CNT product, as powder, was used to manufacture individual wires as described before [23, 24]. In short, the CNTs were firmly packed into the sheath of heat shrink tubing and copper wire was inserted into either end followed by compression for increased CNT-Cu contact. A heat gun was then used to shrink the outer sheath to size, as seen in Fig. 2, and the copper leads were crimped into pins to then insert into retail purchased RJ45 connectors (RS Components, Corby, UK) for testing as an Ethernet cable. The cable was then tested for performance efficacy using iPerf3 (ESnet/Lawrence Berkeley National Laboratory, USA) by directly connecting two computers, both running the same Windows 10 OS build, going from a Realtek 8125B 2.5 G LAN adapter (Realtek Semiconductor Corp., Hsinchu, Taiwan) capable for two-way traffic (server) to an Intel Killer E3100X LAN adapter (Intel, Santa Clara, CA, USA) as the client. Both the server and the client were individually capable of transfer speeds of up to 2500 Mbps, meaning that the CNT Ethernet cable was not being held back by other items in the chain. A standard 10 s/10 run test was performed to first authenticate the data transfer and next to measure the transfer speeds from the server (uplink) to the client (downlink) through the cable. The test was repeated for statistical accuracy, performed again using just a copper cable manufactured the same way but without the CNTs in the middle as a control, and the results tabulated for discussion and comparison.

Fig. 2
figure 2

A close-up photograph of the CNT Ethernet cable to show the CNTs in the middle packed tightly inside heat shrink tubing and copper wiring on either side to form a power and data pathway from one end to another with CNTs in between. The ends of the wiring were crimped into RJ45 connectors to form the Ethernet cable

Results and discussion

CNT characterization

Scanning electron microscopy imaging, as seen in Fig. 3, confirms the product is predominantly carbon nanotubes. There is also some residual iron catalyst and amorphous carbon present, although CNTs comprise the bulk majority of the product. These are indeed multi-walled carbon nanotubes with some residual catalyst and amorphous carbon present [21], with typical morphology seen in Fig. 3. We have previously reported [23] findings that show the CNTs are produced predominantly from the dissolved plastics rather than toluene/ferrocene, and a control experiment was performed using simply toluene and ferrocene without any face masks dissolved while keeping everything else the same. The product yield was found to be lower at 0.32 g for the control experiment vs. 0.56 g with the face masks. Mass balance is similar to our previous reports [23] and showed a maximum CNT yield of ~ 10.5% for the control case as compared to 18.4% when grown using the face masks. SEM imaging done of the product from the control experiment (ESI figure S1) also reveals predominantly amorphous carbon as opposed to CNTs here, further showing the effective growth of CNTs directly from the face masks.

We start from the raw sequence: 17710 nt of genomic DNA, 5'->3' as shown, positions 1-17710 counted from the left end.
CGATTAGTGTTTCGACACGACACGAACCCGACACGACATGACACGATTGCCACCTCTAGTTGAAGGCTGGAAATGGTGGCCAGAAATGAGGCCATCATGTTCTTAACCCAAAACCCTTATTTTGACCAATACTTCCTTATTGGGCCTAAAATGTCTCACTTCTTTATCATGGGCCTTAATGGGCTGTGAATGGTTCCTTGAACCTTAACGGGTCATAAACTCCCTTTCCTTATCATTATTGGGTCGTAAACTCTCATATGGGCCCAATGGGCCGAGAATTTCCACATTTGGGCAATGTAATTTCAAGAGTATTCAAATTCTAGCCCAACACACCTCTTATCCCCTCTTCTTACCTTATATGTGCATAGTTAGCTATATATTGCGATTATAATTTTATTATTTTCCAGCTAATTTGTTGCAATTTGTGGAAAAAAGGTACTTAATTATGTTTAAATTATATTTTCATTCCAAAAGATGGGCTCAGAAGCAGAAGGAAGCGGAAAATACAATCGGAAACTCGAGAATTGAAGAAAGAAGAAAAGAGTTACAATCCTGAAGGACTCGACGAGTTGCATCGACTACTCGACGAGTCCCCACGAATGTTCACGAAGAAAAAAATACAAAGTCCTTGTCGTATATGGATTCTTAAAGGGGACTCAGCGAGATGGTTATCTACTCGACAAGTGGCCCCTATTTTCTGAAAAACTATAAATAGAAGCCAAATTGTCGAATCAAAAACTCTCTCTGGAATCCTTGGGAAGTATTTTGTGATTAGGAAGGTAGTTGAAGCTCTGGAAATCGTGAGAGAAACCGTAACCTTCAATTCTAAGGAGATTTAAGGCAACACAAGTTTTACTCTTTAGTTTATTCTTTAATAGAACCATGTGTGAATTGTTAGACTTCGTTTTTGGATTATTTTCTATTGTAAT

Fig. 3
figure 3

Scanning electron microscopy of CNTs produced using face mask materials dissolved in toluene as the carbon source and ferrocene as a source of iron catalyst. Residual catalyst and amorphous carbon impurities are present here, although most of the product remains CNTs

Transmission electron microscopy corroborates these findings by showing a mixture of single- and multi-walled nanotubes, as seen in Fig. 4. The diameter of the SWCNT seen here was estimated to be 1.5 nm using ImageJ, with the MWCNTs ranging from 15 to 45 nm. Residual catalyst and some amorphous carbon is also observed here, again matching the results from SEM imaging.

Fig. 4
figure 4

Transmission electron microscopy of CNTs produced using face mask materials dissolved in toluene as the carbon source and ferrocene as a source of iron catalyst. A mixture of single- and multi-walled CNTs are observed here in addition to residual catalyst and amorphous carbon